After my first few weeks as an adjunct commuting to work, I calculated that between my planning time, grading time and commute time - in addition to my actual time on campus -  I was making just above minimum wage. Between tolls and mileage to the Osceola Campus alone, I was paying nearly $17 each way just to get there. 

So I began riding the local transit system bus to work. It was a long ride, about an hour and 10 minutes on a good day, one way, this after a 15 minute drive to the bus stop along the route to the college, catching the bus in front of a grocery store where I left my car each morning.

It was a hassle on a good day. The bus was as often late as not. Because it only ran every hour, I always gave myself plenty of leave time prior to scheduled departure. That meant I waited most mornings 10-15 minutes. But it also gave me some breathing room when the bus ran late so I wasn’t late to my class. Some days it rained and at my stop – like most stops - there was not even a bench to sit on, much less a shelter.

So, who really cares about working class people, anyway, right?

But the bus ride allowed me time on the way down to the college to catch up on the news, to check to see if it would be raining when it came time to catch the bus home that afternoon or to read the latest dystopian science fiction novel on my Kindle. I used the time on the way home each evening to grade papers.

The second year of my commute, the bus became free for college students and staff. I could hardly get a better deal. No one was going to pay me to ride.

While the use of local transit came at a cost of time and convenience, it had other payoffs which are hard to reduce to the dollars and cents that market fundamentalism insists that all aspects of life in a consumerist culture be measured in. My car was not adding one more vehicle to overcrowded local highways. It was not adding one more car’s worth of demands for carbon fuels or dumping one more car’s worth of carbon exhaust into our atmosphere.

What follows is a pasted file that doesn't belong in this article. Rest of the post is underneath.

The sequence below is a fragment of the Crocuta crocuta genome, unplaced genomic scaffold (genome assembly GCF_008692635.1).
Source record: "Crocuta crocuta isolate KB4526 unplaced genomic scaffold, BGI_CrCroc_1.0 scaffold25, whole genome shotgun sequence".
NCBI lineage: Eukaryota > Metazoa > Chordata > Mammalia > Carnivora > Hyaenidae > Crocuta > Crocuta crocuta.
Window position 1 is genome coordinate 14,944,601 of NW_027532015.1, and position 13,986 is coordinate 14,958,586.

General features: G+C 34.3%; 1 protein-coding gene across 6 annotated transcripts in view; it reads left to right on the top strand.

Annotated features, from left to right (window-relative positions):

There was much less wear and tear on my aging Prius, a car this retiree hopes will last me indefinitely. I didn’t have to worry about traffic along the way – much of which is under construction - or parking once I arrived. Thus, I inevitably arrived a lot less stressed than before.

Then there were the educational aspects.

Some days I simply sat on the bus and watched the parade of humanity that passed by my seat. It was never dull. Living in a majority/minority metropolitan area, the first thing one learns is that they can never presume the person sitting next to them speaks English as their first language. Then there was the lesson I learned as a professional middle class man, that my life circumstances were rarely shared by the majority of the people I encountered.

I called it the Margaret Mead Express. Because whatever else you might say about that long ride, it was never dull. And it was always informative. 

Aware of My Privilege

The morning She appeared I found myself just sitting, looking around the crowd. The bus was about half full and, as is often the case at that late morning hour, fairly quiet. I noted that, as usual, many riders wore the required polyester corporate uniforms enroute to or from work.

It was one of many moments that I was consciously aware of my own privilege.

Perhaps it was the fact I had the luxury of spending my transit time checking for last minute student messages on my course site using my iPad which in turn had access to the bus’ wifi system. Or maybe it was the fact I had a thermos of coffee I’d made at home with my favorite Cuban coffee beans and soy milk from which I periodically took a clandestine swig (you’re not supposed to eat or drink on the bus, for good reasons).

Then there was the fact my polo bore no corporate logo declaring that the garment – if not the very soul of its bearer – were ultimately the property of some  corporate chain restaurant, hotel or managed health care system.